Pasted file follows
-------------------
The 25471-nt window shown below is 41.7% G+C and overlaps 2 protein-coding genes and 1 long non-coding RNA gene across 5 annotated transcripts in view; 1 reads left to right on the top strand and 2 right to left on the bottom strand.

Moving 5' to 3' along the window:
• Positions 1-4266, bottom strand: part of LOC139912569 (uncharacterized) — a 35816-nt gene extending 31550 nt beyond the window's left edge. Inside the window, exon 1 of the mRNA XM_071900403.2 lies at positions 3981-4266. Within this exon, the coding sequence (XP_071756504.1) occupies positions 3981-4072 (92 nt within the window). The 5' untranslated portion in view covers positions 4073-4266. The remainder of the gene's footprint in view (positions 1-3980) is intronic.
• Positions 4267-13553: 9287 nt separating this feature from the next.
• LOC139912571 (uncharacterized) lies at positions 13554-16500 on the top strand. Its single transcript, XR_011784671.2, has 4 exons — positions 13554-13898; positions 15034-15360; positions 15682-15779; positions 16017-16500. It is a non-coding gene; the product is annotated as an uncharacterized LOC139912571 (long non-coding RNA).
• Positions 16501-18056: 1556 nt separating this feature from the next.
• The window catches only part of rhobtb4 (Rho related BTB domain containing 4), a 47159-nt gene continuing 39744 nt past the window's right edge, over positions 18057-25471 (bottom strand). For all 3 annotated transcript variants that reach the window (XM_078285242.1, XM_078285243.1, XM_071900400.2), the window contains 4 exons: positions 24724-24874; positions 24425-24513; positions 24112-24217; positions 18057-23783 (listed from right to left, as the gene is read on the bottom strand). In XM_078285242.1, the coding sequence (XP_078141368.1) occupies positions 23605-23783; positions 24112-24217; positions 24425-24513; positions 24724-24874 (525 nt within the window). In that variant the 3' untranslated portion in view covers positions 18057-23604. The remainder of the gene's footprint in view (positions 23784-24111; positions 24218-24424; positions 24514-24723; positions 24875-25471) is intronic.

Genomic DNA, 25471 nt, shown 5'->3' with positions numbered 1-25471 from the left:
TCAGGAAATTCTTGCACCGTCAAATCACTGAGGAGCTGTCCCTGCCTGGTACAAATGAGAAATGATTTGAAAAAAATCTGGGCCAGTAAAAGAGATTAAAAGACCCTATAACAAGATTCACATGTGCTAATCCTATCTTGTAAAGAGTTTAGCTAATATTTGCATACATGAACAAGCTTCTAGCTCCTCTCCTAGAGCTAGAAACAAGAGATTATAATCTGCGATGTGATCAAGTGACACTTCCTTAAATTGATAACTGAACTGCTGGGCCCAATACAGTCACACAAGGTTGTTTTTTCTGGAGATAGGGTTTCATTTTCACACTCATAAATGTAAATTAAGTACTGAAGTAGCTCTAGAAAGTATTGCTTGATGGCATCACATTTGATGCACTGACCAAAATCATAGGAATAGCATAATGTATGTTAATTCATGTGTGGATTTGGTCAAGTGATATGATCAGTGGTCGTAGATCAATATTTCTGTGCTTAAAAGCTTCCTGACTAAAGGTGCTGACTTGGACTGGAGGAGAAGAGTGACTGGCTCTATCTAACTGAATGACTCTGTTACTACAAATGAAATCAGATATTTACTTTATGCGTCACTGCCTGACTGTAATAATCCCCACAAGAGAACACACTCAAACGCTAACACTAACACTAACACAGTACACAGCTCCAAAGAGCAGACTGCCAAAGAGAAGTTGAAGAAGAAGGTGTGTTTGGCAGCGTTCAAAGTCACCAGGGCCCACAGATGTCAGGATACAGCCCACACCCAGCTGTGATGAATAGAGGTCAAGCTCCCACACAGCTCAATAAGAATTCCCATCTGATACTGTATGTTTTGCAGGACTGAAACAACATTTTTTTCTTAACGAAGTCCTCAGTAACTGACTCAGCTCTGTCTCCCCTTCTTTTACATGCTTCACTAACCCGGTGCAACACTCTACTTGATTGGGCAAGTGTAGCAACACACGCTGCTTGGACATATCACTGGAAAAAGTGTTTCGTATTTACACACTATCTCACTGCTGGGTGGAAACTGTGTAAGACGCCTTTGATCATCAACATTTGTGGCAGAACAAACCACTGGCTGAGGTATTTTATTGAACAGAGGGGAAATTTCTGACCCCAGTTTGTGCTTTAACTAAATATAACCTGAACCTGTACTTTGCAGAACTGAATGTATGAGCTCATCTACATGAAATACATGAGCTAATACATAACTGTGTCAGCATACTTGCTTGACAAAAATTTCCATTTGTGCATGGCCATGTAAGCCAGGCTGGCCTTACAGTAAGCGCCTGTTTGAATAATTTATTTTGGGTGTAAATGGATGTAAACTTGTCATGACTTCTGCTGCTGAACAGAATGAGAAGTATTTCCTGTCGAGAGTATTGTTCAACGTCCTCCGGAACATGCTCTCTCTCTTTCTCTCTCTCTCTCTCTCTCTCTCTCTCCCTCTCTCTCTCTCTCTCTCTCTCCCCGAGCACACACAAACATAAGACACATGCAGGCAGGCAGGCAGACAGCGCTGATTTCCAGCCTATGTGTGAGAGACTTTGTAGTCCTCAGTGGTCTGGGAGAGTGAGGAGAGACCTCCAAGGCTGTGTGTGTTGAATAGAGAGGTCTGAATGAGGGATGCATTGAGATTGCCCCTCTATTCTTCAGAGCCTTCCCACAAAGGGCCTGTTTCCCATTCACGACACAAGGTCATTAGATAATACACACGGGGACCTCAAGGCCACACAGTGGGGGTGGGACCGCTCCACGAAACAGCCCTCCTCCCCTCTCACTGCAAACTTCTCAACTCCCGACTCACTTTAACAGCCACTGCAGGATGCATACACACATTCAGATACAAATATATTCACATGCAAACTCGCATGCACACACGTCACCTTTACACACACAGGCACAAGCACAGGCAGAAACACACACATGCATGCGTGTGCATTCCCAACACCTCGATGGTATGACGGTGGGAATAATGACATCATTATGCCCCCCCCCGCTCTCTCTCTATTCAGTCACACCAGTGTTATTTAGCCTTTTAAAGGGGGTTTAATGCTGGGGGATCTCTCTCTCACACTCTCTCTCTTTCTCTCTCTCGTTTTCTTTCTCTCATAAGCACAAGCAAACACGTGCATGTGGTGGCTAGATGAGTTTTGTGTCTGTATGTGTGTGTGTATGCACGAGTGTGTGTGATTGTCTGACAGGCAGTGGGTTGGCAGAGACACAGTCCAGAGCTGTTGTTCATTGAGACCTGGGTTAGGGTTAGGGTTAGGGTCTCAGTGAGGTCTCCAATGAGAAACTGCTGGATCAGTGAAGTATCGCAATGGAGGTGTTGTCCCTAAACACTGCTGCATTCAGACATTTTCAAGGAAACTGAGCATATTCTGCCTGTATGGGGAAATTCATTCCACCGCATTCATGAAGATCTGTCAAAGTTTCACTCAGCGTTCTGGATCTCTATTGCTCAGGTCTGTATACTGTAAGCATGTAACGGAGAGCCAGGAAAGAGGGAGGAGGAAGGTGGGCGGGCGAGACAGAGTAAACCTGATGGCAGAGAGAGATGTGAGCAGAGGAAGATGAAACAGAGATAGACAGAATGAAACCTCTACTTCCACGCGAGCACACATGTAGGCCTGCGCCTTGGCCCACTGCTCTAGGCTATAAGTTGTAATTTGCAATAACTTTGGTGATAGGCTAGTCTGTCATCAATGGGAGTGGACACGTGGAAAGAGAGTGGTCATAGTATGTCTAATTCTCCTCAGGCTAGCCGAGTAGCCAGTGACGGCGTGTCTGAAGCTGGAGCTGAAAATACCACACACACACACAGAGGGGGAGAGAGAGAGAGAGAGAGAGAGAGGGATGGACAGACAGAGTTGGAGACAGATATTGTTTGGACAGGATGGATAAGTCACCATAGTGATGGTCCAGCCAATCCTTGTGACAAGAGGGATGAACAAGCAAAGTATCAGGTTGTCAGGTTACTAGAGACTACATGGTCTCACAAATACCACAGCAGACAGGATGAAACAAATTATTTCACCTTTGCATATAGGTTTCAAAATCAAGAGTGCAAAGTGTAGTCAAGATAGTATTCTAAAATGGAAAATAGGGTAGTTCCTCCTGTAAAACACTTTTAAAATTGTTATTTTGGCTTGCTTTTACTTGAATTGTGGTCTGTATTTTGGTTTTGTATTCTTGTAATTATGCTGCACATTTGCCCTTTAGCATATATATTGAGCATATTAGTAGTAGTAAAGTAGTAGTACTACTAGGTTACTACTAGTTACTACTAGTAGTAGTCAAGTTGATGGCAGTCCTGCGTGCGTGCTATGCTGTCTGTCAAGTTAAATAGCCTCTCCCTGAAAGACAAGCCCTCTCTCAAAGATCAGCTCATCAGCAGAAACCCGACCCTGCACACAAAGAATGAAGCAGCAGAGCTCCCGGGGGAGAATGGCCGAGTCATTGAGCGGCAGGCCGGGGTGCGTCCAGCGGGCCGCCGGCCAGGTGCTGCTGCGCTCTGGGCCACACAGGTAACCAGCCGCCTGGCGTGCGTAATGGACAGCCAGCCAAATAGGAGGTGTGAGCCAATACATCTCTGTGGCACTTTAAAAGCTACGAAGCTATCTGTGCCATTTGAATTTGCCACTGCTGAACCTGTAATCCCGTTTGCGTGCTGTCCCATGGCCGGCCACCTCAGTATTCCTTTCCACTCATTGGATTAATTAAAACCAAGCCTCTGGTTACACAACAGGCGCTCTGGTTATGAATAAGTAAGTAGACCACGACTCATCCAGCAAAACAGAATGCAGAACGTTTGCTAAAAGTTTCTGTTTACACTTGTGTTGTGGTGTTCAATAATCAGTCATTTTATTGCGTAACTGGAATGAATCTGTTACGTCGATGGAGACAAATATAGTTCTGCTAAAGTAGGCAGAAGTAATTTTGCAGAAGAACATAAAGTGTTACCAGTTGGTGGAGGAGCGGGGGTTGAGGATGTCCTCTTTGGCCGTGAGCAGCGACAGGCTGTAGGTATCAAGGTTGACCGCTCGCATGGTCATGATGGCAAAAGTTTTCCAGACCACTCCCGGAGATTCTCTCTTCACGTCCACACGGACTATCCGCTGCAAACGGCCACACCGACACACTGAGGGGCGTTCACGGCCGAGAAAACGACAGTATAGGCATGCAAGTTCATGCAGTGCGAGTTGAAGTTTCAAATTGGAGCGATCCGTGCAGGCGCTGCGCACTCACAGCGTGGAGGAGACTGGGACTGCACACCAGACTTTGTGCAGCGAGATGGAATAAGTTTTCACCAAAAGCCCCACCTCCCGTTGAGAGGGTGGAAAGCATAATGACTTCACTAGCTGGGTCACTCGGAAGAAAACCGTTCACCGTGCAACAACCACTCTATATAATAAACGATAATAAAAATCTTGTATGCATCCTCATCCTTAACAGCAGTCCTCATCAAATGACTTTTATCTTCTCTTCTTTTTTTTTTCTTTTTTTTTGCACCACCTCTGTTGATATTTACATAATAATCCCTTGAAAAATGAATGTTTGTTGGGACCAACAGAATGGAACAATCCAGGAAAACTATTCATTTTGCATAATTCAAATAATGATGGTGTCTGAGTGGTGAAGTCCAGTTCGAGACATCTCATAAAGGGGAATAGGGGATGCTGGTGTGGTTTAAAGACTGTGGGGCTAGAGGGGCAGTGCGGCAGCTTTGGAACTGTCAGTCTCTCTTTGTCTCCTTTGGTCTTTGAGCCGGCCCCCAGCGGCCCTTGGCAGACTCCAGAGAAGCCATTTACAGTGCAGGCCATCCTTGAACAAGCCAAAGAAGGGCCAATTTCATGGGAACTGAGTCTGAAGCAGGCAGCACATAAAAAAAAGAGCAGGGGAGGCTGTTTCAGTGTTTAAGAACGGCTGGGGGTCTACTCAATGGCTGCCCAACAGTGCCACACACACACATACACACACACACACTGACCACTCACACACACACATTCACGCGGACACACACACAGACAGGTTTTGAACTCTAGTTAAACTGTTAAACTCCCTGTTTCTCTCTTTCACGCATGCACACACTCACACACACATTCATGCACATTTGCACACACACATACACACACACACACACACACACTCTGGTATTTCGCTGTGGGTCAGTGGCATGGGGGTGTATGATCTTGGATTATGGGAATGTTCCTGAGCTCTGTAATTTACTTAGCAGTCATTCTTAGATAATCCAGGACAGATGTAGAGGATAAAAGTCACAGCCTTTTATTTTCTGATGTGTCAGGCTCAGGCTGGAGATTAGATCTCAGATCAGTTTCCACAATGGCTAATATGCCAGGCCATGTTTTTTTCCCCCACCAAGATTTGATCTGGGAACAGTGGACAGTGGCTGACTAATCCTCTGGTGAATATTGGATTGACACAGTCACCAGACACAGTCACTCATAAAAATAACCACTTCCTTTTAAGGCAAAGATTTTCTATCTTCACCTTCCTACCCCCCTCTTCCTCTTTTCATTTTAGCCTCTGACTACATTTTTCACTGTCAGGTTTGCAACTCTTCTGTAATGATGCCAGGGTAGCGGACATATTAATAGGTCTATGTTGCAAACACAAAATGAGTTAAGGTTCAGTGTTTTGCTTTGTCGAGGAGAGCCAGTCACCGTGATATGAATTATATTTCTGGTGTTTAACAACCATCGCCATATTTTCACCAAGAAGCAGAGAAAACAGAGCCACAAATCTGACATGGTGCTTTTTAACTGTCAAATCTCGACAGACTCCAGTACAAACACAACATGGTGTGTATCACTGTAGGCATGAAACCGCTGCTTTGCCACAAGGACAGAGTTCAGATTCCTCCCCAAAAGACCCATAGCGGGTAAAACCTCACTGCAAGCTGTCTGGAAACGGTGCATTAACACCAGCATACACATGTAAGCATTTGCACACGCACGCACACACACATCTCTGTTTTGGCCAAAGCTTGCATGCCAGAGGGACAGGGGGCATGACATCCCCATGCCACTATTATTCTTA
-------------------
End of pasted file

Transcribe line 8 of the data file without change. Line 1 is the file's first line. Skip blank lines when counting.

Genomic DNA, 25471 nt, shown 5'->3' with positions numbered 1-25471 from the left: